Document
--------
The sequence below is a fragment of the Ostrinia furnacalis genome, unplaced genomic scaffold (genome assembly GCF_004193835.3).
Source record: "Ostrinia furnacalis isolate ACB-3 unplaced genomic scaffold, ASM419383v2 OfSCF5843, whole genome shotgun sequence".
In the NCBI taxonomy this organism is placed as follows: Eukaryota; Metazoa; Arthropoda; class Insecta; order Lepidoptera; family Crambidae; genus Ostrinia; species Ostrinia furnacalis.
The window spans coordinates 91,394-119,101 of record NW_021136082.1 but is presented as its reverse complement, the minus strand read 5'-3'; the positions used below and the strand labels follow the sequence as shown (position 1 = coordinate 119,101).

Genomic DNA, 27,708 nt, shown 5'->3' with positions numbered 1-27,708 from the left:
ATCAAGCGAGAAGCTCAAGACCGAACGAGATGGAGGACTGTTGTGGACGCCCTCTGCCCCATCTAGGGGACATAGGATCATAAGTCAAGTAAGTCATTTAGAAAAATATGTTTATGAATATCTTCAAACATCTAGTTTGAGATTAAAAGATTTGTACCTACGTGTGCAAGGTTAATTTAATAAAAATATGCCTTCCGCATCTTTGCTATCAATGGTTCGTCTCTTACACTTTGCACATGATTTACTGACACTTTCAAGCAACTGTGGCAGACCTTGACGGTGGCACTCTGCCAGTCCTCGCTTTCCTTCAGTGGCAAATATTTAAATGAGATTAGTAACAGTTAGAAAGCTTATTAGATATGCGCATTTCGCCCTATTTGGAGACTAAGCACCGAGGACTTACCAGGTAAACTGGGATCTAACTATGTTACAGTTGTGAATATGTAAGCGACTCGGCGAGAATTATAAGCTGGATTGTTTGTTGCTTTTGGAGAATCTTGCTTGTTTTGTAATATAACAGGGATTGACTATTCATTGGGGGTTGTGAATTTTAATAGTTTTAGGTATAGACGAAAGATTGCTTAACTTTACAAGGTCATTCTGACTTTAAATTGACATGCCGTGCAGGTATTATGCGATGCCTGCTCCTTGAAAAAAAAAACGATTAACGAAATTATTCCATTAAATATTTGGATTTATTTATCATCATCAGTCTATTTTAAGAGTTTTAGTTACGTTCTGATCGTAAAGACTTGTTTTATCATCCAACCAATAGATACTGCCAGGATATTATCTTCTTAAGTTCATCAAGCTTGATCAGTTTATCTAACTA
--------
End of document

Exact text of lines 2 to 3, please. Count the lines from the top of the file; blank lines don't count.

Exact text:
Source record: "Ostrinia furnacalis isolate ACB-3 unplaced genomic scaffold, ASM419383v2 OfSCF5843, whole genome shotgun sequence".
In the NCBI taxonomy this organism is placed as follows: Eukaryota; Metazoa; Arthropoda; class Insecta; order Lepidoptera; family Crambidae; genus Ostrinia; species Ostrinia furnacalis.